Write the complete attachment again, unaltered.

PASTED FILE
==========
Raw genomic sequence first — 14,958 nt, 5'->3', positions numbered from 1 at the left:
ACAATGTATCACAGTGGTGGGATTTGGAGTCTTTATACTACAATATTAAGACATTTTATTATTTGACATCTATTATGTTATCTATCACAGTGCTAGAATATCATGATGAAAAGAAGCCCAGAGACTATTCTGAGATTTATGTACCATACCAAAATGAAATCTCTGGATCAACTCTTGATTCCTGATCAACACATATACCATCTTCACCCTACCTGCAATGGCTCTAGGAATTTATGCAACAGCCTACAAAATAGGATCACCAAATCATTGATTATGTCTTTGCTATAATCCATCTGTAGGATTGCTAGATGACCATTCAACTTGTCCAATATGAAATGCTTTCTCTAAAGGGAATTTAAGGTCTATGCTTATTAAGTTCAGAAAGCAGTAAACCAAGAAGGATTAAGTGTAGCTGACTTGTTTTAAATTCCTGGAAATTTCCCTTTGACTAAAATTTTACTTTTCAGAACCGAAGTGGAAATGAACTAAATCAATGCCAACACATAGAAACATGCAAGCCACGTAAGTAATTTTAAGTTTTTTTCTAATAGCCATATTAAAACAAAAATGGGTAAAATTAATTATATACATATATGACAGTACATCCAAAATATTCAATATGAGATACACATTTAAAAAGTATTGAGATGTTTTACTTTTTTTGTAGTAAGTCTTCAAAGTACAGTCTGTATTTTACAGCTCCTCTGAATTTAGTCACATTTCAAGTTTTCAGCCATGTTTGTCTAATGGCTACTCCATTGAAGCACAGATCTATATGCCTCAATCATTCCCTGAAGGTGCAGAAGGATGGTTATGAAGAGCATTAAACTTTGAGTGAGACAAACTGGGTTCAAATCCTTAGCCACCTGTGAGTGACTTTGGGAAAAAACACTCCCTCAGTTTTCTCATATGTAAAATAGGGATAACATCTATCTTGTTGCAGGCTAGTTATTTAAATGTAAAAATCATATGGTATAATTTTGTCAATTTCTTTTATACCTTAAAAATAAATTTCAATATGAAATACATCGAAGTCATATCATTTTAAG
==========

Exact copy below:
Raw genomic sequence first — 14,958 nt, 5'->3', positions numbered from 1 at the left:
ACAATGTATCACAGTGGTGGGATTTGGAGTCTTTATACTACAATATTAAGACATTTTATTATTTGACATCTATTATGTTATCTATCACAGTGCTAGAATATCATGATGAAAAGAAGCCCAGAGACTATTCTGAGATTTATGTACCATACCAAAATGAAATCTCTGGATCAACTCTTGATTCCTGATCAACACATATACCATCTTCACCCTACCTGCAATGGCTCTAGGAATTTATGCAACAGCCTACAAAATAGGATCACCAAATCATTGATTATGTCTTTGCTATAATCCATCTGTAGGATTGCTAGATGACCATTCAACTTGTCCAATATGAAATGCTTTCTCTAAAGGGAATTTAAGGTCTATGCTTATTAAGTTCAGAAAGCAGTAAACCAAGAAGGATTAAGTGTAGCTGACTTGTTTTAAATTCCTGGAAATTTCCCTTTGACTAAAATTTTACTTTTCAGAACCGAAGTGGAAATGAACTAAATCAATGCCAACACATAGAAACATGCAAGCCACGTAAGTAATTTTAAGTTTTTTTCTAATAGCCATATTAAAACAAAAATGGGTAAAATTAATTATATACATATATGACAGTACATCCAAAATATTCAATATGAGATACACATTTAAAAAGTATTGAGATGTTTTACTTTTTTTGTAGTAAGTCTTCAAAGTACAGTCTGTATTTTACAGCTCCTCTGAATTTAGTCACATTTCAAGTTTTCAGCCATGTTTGTCTAATGGCTACTCCATTGAAGCACAGATCTATATGCCTCAATCATTCCCTGAAGGTGCAGAAGGATGGTTATGAAGAGCATTAAACTTTGAGTGAGACAAACTGGGTTCAAATCCTTAGCCACCTGTGAGTGACTTTGGGAAAAAACACTCCCTCAGTTTTCTCATATGTAAAATAGGGATAACATCTATCTTGTTGCAGGCTAGTTATTTAAATGTAAAAATCATATGGTATAATTTTGTCAATTTCTTTTATACCTTAAAAATAAATTTCAATATGAAATACATCGAAGTCATATCATTTTAAG